NY Crash Is Sign That Bird Strikes Are Soaring
By Kevin Spak,  Newser Staff
Posted Jan 16, 2009 11:57 AM CST
Airline passengers wait to be rescued on the wings of a US Airways Airbus 320 jetliner, which crashed into the Hudson yesterday after a flock of birds knocked out both its engines.    (AP Photo)
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(Newser) – Yesterday’s US Airways crash is just the most high-profile illustration of the growing problem of bird strikes, Time reports. Such run-ins quadrupled from 1,759 in 1990 to 7,666 in 2007. The problem, ironically, may be improving technology: Most jets now have two engines rather than four, leaving them with fewer backups in a strike—and they’re quieter, giving birds less warning.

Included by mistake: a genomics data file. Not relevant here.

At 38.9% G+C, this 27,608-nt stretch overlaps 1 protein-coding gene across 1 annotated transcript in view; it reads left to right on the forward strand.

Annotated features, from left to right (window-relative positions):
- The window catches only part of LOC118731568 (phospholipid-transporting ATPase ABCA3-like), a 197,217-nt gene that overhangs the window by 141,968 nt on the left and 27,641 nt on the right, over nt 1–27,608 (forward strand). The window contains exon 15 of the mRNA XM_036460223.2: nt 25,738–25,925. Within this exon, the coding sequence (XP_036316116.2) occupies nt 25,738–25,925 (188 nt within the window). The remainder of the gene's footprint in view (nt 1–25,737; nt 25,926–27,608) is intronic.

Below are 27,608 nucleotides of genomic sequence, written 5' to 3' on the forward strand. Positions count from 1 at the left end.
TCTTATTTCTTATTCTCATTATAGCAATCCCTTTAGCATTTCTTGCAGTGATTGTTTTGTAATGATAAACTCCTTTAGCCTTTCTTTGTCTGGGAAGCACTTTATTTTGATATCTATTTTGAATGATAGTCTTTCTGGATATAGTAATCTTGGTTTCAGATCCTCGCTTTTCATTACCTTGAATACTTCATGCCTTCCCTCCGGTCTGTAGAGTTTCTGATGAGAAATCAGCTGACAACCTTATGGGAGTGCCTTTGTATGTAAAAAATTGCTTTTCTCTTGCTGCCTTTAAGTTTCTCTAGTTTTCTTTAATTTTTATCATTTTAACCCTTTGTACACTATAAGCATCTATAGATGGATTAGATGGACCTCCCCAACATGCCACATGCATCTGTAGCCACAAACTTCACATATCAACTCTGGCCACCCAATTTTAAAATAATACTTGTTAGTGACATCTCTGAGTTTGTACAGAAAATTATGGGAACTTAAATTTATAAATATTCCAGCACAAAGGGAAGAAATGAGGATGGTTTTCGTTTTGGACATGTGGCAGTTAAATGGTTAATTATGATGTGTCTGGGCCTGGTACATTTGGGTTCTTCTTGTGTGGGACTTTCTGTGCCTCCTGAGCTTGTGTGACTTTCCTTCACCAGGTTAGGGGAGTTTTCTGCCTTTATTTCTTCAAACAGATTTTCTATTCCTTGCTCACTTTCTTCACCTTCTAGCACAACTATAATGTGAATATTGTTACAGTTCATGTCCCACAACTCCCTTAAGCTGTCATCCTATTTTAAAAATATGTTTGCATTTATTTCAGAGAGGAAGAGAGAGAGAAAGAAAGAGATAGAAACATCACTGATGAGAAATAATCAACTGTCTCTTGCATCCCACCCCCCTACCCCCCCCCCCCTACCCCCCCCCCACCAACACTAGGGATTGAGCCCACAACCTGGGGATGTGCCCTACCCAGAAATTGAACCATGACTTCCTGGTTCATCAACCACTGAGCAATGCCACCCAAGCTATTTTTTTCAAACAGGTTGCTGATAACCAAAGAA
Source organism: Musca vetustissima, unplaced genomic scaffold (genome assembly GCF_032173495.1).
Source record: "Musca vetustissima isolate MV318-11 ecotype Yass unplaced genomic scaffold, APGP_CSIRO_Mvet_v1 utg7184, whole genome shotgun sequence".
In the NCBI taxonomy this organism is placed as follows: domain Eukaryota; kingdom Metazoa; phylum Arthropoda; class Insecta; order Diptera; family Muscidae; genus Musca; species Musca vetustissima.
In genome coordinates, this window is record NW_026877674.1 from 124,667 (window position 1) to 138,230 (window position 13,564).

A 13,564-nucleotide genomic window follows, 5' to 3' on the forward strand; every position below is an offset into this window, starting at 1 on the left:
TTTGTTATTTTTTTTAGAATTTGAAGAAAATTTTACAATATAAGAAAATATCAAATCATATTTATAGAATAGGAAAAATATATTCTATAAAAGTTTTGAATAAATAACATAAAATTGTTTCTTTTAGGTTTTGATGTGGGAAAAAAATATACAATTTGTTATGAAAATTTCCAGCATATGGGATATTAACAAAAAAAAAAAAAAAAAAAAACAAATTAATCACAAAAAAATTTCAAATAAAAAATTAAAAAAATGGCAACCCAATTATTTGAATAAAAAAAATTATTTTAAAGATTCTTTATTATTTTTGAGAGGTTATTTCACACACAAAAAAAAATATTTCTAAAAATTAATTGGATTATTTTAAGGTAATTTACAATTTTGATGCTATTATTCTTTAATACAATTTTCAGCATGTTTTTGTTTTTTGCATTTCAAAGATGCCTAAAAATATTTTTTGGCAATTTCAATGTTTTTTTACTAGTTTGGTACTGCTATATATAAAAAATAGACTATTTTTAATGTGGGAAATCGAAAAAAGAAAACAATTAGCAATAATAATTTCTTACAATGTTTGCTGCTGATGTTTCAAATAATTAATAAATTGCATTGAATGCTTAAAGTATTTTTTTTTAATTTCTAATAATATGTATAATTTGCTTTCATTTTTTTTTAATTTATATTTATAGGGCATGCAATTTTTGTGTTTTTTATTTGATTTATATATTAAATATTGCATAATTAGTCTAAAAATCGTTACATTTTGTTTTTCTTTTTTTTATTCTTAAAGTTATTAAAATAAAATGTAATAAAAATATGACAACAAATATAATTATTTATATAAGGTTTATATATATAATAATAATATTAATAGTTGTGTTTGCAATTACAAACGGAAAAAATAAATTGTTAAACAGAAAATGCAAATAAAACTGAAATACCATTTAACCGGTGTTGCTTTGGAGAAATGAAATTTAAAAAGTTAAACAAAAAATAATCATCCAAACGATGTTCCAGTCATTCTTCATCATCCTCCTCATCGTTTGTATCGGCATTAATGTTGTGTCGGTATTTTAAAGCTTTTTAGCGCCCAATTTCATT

Air traffic and bird populations have also grown, and habitat destruction has made migratory patterns less predictable. Some airports are planting vegetation distasteful to birds, hiring teams to scare them off, releasing birds of prey to scare off gulls and geese, and even bringing in hunters to kill off some populations.